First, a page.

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02-05-2011 | Cardiology | Article

‘Off-hours’ pPCI has equivalent outcomes as ‘regular-hours’ pPCI



MedWire News: Outcomes of primary percutaneous coronary intervention (pPCI) procedures conducted during "off-hours" are equivalent to those performed during "regular hours," an Italian study suggests.

However the researchers add a caveat, namely, that outcomes are comparable so long as the procedures are being performed "within an efficient STEMI network focused on reperfusion."

The team analyzed data from the Registro Regionale Angioplastiche dell'Emilia-Romagna (REAL), which collects information on STEMI patients admitted to a network of 28 hospitals. Of these, nine have interventional intensive cardiac care facilities and 19 do not.

According to network protocol, STEMI patients admitted to an interventional center are treated with pPCI, whereas those admitted to a noninterventional center are rapidly transferred for pPCI according to their risk profile and an expected pPCI delay of less than 120 minutes.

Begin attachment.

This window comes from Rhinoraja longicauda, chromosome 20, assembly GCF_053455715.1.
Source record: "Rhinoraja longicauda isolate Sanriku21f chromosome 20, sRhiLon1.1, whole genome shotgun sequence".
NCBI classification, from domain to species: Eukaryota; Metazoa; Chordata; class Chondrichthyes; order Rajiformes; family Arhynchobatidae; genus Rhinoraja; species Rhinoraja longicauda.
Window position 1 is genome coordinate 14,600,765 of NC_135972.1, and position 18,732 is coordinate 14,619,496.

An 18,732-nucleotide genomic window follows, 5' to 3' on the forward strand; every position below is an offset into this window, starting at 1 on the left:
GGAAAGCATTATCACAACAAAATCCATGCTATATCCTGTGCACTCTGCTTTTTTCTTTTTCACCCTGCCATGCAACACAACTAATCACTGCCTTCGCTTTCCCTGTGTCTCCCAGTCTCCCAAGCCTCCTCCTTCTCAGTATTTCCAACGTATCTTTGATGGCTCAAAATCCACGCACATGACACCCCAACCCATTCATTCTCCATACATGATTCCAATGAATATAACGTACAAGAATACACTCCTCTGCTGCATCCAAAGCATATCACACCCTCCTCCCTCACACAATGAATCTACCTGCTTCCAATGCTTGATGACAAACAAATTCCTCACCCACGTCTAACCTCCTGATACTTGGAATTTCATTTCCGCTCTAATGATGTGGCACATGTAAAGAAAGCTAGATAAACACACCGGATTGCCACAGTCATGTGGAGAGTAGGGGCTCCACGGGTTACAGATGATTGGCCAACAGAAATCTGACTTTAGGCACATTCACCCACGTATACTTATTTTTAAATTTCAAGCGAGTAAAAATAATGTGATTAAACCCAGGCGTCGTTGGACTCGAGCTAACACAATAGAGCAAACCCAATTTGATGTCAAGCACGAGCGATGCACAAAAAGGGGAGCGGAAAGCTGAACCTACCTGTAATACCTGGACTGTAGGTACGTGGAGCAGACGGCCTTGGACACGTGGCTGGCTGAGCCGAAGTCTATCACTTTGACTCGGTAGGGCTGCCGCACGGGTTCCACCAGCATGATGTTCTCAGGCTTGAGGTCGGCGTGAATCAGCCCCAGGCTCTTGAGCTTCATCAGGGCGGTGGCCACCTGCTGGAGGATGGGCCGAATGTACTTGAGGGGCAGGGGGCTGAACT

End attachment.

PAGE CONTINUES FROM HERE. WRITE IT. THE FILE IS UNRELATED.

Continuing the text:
Of 3072 consecutive patients with STEMI, 53% underwent pPCI during off-hours (defined as weekday evenings/night-times, weekends, and holidays).

Writing in the Journal of the American College of Cardiology Cardiovascular Interventions, the authors report that patients treated in "off-hours" had significantly longer median pain-to-balloon times (195 vs 186 minutes) and door-to-balloon times (88 vs 77 minutes) than those treated in regular hours.

However, rates of in-hospital and 1-year cardiac mortality did not differ between the two groups, and in multivariate analysis, off-hours pPCI was not associated with adverse outcomes.

This was true both for the overall population (odds ratio [OR]=0.70 for off-hours vs regular hours) and for patients admitted directly to an interventional center (OR=0.79).

Lead author Gianni Casella (Ospedale Maggiore, Bologna, Italy) and colleagues say that, when pPCI is performed within a highly specialized STEMI network, "the clinical effectiveness of either off-hours or regular-hours pPCI is equivalent."

MedWire ( is an independent clinical news service provided by Springer Healthcare Limited. © Springer Healthcare Ltd; 2011

By Joanna Lyford

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